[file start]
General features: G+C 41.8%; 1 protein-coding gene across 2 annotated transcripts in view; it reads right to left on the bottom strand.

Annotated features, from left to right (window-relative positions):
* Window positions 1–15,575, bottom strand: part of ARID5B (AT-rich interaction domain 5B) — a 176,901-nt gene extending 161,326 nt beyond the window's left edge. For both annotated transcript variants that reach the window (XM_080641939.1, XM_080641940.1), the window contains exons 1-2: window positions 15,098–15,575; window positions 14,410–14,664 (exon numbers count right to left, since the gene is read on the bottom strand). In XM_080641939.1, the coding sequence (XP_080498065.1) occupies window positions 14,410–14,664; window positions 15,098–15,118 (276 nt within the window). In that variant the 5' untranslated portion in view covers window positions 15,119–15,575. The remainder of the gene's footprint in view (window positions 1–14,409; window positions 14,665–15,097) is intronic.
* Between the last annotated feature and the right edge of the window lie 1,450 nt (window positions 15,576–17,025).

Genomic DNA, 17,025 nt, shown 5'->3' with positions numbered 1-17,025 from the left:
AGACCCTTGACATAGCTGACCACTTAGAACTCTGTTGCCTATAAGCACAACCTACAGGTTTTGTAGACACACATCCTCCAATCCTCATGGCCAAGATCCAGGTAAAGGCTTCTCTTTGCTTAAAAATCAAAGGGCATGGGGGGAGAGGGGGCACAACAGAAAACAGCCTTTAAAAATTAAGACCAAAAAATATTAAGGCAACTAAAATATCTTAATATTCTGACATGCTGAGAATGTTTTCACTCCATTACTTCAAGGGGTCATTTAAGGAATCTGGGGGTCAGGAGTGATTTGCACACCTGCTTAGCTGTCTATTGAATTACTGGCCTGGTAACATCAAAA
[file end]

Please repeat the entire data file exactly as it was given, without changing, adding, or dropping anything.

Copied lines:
General features: G+C 41.8%; 1 protein-coding gene across 2 annotated transcripts in view; it reads right to left on the bottom strand.

Annotated features, from left to right (window-relative positions):
* Window positions 1–15,575, bottom strand: part of ARID5B (AT-rich interaction domain 5B) — a 176,901-nt gene extending 161,326 nt beyond the window's left edge. For both annotated transcript variants that reach the window (XM_080641939.1, XM_080641940.1), the window contains exons 1-2: window positions 15,098–15,575; window positions 14,410–14,664 (exon numbers count right to left, since the gene is read on the bottom strand). In XM_080641939.1, the coding sequence (XP_080498065.1) occupies window positions 14,410–14,664; window positions 15,098–15,118 (276 nt within the window). In that variant the 5' untranslated portion in view covers window positions 15,119–15,575. The remainder of the gene's footprint in view (window positions 1–14,409; window positions 14,665–15,097) is intronic.
* Between the last annotated feature and the right edge of the window lie 1,450 nt (window positions 15,576–17,025).

Genomic DNA, 17,025 nt, shown 5'->3' with positions numbered 1-17,025 from the left:
AGACCCTTGACATAGCTGACCACTTAGAACTCTGTTGCCTATAAGCACAACCTACAGGTTTTGTAGACACACATCCTCCAATCCTCATGGCCAAGATCCAGGTAAAGGCTTCTCTTTGCTTAAAAATCAAAGGGCATGGGGGGAGAGGGGGCACAACAGAAAACAGCCTTTAAAAATTAAGACCAAAAAATATTAAGGCAACTAAAATATCTTAATATTCTGACATGCTGAGAATGTTTTCACTCCATTACTTCAAGGGGTCATTTAAGGAATCTGGGGGTCAGGAGTGATTTGCACACCTGCTTAGCTGTCTATTGAATTACTGGCCTGGTAACATCAAAA